Many of you are, no doubt, familiar with the common-though by no means unanimous-Protestant belief that faith alone saves (sola fides). This belief did, of course, originate with Martin Luther. It was Luther who-by his own admission, and that of Protestant scholar Roland H. Bainton-added the word “alone” in between the words “faith” and “justifies” in Paul’s Epistle to the Romans. Luther defended this addition to Scripture by saying that that was what Paul was really meaning to say.
Aside from the obvious problem of Luther altering Scripture to fit his own interpretation, there is the additional problem that Luther’s interpretation was wrong. Paul never said, and did not mean to say that faith alone saves. In fact, a further examination of Scripture will reveal that the opposite is true.
Catholics can easily put this debate to rest by referring to James 2. It is here that James says that good works are an essential element of a Christian life. Good works are not simply a sign of a living faith. They’re not like a pulse in a human body. No, good works are the life of faith. Since, however, I started off with St. Paul, we shall stick to primarily examining his writings. I wish to mainly look at two particular passages. First, however, let us see what Jesus said.
In John’s Gospel, Jesus says first that He is the truth. (Jn. 14:6) Later, during Christ’s trial before Pontius Pilate, He says that He came to bear witness to the truth. So, believing truth is essential to salvation. Yet, that alone isn’t enough. As James points out in the second chapter of his epistle, the demons believe in the truth, but they still languish in hell. Why? Because they don’t love the Truth. They possess a mental assent to the Truth (called a “fides fide informis” in Latin). But they don’t possess a “faith working through love”. (Gal. 5:6)
This is what is necessary for salvation. We must have a faith that is developed and worked out in love. Love is what is most important. Faith is simply the first step. If faith were more important, then Paul could not have placed love first among the Three Theological Virtues. (1 Cor. 13:13)
Now, if we truly possess love, we must show it. This is why good works are necessary. In fact, if we really love Jesus, we will desire to do good works! This doesn’t mean we will never sin. Everybody sins at some point. It simply means that the overall desire to do God’s will will be present in us; and when we sin, our conscience will let us know. When then will feel sorrow, and hopefully repent.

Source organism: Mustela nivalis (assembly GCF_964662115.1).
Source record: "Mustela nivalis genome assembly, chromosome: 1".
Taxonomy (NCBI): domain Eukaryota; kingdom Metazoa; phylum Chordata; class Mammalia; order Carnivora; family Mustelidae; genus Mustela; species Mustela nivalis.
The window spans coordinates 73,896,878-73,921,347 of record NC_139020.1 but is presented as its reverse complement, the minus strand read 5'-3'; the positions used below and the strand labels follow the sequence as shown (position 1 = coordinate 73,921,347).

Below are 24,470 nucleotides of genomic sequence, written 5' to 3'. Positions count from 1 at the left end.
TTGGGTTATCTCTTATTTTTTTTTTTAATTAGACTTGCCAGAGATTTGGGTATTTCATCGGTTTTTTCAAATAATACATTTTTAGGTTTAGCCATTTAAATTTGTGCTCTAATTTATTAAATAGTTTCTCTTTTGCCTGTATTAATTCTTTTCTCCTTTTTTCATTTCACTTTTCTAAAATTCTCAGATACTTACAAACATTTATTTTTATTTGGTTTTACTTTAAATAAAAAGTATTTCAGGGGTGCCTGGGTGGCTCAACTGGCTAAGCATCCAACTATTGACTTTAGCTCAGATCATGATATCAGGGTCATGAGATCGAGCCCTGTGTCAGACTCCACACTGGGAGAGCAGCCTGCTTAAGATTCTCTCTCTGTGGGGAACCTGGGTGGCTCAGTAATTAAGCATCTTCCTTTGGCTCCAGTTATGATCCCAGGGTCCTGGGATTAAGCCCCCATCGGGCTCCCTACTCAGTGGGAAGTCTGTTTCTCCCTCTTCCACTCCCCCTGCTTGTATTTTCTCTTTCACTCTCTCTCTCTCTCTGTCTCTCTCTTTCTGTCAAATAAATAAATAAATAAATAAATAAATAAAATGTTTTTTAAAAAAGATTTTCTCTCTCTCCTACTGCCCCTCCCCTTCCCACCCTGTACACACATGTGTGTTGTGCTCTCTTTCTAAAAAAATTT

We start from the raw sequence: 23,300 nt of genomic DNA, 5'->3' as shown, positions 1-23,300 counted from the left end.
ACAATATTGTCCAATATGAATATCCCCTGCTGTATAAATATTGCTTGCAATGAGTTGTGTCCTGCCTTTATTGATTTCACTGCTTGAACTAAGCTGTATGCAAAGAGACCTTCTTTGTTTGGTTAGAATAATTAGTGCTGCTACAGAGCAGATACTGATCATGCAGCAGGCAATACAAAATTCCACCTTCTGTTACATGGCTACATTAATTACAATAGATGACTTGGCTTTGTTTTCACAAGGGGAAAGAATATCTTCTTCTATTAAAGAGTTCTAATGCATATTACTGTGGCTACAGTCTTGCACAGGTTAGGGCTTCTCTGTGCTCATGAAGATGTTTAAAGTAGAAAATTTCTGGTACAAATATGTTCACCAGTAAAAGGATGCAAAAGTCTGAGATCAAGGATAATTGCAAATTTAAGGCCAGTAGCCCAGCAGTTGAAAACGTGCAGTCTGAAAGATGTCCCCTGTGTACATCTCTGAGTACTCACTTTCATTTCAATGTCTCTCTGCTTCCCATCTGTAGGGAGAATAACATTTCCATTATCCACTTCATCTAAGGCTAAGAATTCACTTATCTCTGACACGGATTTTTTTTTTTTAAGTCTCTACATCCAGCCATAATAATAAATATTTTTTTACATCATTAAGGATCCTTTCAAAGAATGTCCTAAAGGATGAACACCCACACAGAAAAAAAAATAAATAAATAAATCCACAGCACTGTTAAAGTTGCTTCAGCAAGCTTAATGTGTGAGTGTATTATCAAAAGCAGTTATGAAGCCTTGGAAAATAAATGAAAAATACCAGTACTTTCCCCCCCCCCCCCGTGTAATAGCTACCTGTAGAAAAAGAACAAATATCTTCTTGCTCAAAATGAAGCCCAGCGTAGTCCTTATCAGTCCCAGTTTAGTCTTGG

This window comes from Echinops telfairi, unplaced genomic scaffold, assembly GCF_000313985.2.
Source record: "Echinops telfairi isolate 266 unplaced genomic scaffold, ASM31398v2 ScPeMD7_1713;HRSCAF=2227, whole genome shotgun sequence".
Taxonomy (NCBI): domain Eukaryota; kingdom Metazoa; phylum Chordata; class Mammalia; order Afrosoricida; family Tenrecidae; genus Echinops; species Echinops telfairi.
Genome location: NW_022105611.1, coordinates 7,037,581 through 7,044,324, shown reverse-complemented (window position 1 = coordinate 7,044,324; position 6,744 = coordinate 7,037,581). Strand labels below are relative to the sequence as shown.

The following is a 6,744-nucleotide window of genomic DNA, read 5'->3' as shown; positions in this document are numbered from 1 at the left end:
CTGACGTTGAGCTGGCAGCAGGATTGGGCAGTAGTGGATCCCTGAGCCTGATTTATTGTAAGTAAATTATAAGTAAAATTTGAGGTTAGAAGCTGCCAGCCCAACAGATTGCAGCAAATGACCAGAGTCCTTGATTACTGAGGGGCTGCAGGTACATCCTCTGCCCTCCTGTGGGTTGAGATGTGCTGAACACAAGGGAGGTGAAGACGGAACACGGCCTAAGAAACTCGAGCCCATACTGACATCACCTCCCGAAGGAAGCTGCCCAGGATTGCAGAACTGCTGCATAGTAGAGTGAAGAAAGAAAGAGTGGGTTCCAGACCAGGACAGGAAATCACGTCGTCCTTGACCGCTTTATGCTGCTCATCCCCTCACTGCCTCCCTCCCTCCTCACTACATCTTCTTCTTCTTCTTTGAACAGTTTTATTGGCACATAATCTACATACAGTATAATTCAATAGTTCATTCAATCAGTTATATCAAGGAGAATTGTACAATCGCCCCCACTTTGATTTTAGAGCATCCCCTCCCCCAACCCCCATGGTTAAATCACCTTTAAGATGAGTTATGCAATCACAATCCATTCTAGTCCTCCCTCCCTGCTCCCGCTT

Look at it this way, good works are necessary if we truly love God, because true love is never passive. When you fall in love with another person, you realize (hopefully) that just saying you love them is not enough. Anyone can say they love someone. No, you must show you love that person by your actions and words. Why? The answer is that love is never passive.
God didn’t just tell the Hebrews He loved them, and then leave it at that! He showed His love through His blessings and, at times, His punishments. Jesus, likewise, didn’t just tell us He loves us. He showed by redeeming mankind through the ultimate sacrifice. Jesus died that we might live!
So the next time someone tells you that faith alone saves; good works aren’t essential to salvation; or that good works are merely a symbol of a living faith…explain it to them. Set the record straight. Show them that sola dudes is by no means a scriptural teaching. Then plead with them to come home to the church founded by Jesus Christ. Lead them home to the Catholic Church. The Church responsible for compiling and interpreting the Bible!
Peace in Christ,
David J. Pollard
President
American Catholic Solidarity

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